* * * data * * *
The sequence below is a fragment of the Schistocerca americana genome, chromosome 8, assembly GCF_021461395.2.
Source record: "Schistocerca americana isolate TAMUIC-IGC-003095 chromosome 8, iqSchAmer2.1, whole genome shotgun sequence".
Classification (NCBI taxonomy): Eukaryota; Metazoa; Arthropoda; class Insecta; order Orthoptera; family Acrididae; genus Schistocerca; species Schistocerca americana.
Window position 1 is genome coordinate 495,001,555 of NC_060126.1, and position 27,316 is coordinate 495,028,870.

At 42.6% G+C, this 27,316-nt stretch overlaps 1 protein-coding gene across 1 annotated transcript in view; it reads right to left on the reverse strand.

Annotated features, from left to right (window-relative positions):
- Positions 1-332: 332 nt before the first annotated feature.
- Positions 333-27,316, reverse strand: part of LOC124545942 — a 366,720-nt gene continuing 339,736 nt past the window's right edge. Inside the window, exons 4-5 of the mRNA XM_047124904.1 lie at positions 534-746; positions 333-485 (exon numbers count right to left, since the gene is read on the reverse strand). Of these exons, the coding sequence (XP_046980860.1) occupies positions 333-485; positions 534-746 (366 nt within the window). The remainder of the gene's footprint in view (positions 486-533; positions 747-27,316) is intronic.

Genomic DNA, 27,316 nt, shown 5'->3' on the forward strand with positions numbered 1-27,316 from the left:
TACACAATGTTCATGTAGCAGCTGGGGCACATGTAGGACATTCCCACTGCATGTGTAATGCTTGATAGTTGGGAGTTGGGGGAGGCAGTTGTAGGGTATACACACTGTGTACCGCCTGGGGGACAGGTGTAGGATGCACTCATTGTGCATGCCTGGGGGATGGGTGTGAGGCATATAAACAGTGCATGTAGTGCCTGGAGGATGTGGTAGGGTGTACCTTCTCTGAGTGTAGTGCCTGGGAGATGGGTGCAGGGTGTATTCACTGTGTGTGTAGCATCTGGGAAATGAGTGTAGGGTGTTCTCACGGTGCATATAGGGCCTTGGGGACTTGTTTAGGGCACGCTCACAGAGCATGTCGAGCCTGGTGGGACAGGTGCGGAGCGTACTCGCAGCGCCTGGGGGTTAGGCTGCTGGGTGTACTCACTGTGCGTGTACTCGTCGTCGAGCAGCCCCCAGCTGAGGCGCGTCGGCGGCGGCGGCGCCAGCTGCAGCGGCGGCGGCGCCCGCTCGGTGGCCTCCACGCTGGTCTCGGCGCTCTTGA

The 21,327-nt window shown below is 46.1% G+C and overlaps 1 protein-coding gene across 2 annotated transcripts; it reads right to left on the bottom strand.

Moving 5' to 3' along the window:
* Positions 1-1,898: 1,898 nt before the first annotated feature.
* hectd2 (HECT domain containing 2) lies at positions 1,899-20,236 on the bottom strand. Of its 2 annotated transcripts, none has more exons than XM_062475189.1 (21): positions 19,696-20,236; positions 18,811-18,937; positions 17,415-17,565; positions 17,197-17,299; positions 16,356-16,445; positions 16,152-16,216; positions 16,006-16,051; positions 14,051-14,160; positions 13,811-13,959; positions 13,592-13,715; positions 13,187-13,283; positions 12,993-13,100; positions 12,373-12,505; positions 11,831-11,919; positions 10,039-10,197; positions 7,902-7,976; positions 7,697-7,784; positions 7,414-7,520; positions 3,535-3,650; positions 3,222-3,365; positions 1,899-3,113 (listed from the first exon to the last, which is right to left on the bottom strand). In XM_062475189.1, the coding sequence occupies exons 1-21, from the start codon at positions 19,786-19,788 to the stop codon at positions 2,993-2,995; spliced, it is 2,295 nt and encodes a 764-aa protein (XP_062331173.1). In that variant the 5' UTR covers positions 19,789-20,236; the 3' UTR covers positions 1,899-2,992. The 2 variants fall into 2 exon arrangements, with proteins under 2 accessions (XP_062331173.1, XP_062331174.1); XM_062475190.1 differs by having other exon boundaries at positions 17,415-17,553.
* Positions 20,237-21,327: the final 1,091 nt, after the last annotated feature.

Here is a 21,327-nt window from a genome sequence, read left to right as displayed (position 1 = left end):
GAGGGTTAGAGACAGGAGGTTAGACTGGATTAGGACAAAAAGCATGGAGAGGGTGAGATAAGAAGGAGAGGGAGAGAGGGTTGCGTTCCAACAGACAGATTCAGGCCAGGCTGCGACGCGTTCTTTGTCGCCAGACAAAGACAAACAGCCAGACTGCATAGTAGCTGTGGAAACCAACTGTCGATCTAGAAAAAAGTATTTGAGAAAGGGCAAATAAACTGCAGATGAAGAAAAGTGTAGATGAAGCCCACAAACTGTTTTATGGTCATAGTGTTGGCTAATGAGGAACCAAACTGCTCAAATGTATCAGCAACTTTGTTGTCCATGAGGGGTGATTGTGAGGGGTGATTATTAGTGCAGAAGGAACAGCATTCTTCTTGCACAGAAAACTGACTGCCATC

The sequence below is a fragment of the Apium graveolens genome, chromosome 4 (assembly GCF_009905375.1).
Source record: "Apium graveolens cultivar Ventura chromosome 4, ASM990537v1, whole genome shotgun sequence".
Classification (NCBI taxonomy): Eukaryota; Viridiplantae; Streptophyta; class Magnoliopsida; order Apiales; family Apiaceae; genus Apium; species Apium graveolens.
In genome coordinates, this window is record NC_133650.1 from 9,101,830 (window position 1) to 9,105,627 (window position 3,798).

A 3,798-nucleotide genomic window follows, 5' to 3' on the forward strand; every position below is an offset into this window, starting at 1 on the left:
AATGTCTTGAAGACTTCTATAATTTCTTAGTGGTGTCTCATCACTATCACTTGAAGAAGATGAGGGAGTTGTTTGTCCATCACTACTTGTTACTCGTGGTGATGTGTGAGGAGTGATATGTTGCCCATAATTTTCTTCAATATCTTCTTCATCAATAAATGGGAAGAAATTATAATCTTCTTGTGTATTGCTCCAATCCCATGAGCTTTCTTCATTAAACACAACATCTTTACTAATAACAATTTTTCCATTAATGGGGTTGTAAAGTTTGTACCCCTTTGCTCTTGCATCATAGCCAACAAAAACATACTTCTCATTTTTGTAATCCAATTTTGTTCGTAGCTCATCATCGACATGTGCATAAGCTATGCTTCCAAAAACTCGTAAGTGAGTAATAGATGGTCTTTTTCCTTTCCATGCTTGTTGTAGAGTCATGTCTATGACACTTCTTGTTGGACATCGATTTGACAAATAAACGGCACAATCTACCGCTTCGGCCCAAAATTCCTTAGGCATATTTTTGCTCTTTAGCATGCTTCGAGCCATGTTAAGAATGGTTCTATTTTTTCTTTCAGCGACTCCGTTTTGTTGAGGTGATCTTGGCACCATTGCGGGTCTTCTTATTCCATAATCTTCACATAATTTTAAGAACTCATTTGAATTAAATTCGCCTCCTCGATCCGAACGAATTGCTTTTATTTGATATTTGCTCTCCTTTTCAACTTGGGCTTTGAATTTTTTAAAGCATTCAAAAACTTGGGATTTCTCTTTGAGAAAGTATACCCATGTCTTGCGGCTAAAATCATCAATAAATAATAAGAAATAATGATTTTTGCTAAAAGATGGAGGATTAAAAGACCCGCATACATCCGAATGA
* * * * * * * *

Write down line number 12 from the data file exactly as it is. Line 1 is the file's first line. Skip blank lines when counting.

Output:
Moving 5' to 3' along the window: